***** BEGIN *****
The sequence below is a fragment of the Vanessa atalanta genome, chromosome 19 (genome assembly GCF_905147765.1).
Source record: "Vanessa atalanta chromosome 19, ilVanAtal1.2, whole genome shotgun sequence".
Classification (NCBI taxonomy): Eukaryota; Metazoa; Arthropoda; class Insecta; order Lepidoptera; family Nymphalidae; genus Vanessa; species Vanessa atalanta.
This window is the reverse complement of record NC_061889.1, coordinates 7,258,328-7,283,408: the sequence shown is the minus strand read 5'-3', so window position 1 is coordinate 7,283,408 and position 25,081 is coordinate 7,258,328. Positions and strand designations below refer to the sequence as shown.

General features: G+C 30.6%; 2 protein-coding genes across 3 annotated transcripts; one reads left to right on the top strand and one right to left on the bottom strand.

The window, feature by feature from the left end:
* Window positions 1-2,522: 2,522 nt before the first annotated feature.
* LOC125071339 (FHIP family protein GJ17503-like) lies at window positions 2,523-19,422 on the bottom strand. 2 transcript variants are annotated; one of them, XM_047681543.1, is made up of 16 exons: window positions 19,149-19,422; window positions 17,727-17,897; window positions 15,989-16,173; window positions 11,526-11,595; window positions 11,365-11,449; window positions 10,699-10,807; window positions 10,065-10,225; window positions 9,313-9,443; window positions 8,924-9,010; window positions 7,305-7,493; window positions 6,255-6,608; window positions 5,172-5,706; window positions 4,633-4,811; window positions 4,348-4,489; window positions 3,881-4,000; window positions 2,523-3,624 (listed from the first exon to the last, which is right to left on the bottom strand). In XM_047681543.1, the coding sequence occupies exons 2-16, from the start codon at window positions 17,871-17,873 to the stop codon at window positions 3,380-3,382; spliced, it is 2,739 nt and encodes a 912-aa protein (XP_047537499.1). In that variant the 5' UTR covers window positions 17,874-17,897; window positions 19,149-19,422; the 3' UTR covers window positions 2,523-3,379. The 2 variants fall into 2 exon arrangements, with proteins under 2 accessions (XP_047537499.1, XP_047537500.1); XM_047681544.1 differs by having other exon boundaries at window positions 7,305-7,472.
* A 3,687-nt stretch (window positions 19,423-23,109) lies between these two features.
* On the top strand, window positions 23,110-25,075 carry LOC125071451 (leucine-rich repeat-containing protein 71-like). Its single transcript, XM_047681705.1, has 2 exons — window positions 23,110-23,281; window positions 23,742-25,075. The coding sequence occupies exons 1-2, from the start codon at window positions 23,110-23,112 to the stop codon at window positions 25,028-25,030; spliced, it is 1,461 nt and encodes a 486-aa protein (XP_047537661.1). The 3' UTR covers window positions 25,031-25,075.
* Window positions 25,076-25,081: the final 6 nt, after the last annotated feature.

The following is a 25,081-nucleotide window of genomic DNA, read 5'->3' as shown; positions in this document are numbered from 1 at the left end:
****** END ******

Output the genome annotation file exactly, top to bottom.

The sequence below is a fragment of the Vanessa atalanta genome, chromosome 19 (genome assembly GCF_905147765.1).
Source record: "Vanessa atalanta chromosome 19, ilVanAtal1.2, whole genome shotgun sequence".
Classification (NCBI taxonomy): Eukaryota; Metazoa; Arthropoda; class Insecta; order Lepidoptera; family Nymphalidae; genus Vanessa; species Vanessa atalanta.
This window is the reverse complement of record NC_061889.1, coordinates 7,258,328-7,283,408: the sequence shown is the minus strand read 5'-3', so window position 1 is coordinate 7,283,408 and position 25,081 is coordinate 7,258,328. Positions and strand designations below refer to the sequence as shown.

General features: G+C 30.6%; 2 protein-coding genes across 3 annotated transcripts; one reads left to right on the top strand and one right to left on the bottom strand.

The window, feature by feature from the left end:
* Window positions 1-2,522: 2,522 nt before the first annotated feature.
* LOC125071339 (FHIP family protein GJ17503-like) lies at window positions 2,523-19,422 on the bottom strand. 2 transcript variants are annotated; one of them, XM_047681543.1, is made up of 16 exons: window positions 19,149-19,422; window positions 17,727-17,897; window positions 15,989-16,173; window positions 11,526-11,595; window positions 11,365-11,449; window positions 10,699-10,807; window positions 10,065-10,225; window positions 9,313-9,443; window positions 8,924-9,010; window positions 7,305-7,493; window positions 6,255-6,608; window positions 5,172-5,706; window positions 4,633-4,811; window positions 4,348-4,489; window positions 3,881-4,000; window positions 2,523-3,624 (listed from the first exon to the last, which is right to left on the bottom strand). In XM_047681543.1, the coding sequence occupies exons 2-16, from the start codon at window positions 17,871-17,873 to the stop codon at window positions 3,380-3,382; spliced, it is 2,739 nt and encodes a 912-aa protein (XP_047537499.1). In that variant the 5' UTR covers window positions 17,874-17,897; window positions 19,149-19,422; the 3' UTR covers window positions 2,523-3,379. The 2 variants fall into 2 exon arrangements, with proteins under 2 accessions (XP_047537499.1, XP_047537500.1); XM_047681544.1 differs by having other exon boundaries at window positions 7,305-7,472.
* A 3,687-nt stretch (window positions 19,423-23,109) lies between these two features.
* On the top strand, window positions 23,110-25,075 carry LOC125071451 (leucine-rich repeat-containing protein 71-like). Its single transcript, XM_047681705.1, has 2 exons — window positions 23,110-23,281; window positions 23,742-25,075. The coding sequence occupies exons 1-2, from the start codon at window positions 23,110-23,112 to the stop codon at window positions 25,028-25,030; spliced, it is 1,461 nt and encodes a 486-aa protein (XP_047537661.1). The 3' UTR covers window positions 25,031-25,075.
* Window positions 25,076-25,081: the final 6 nt, after the last annotated feature.

The following is a 25,081-nucleotide window of genomic DNA, read 5'->3' as shown; positions in this document are numbered from 1 at the left end: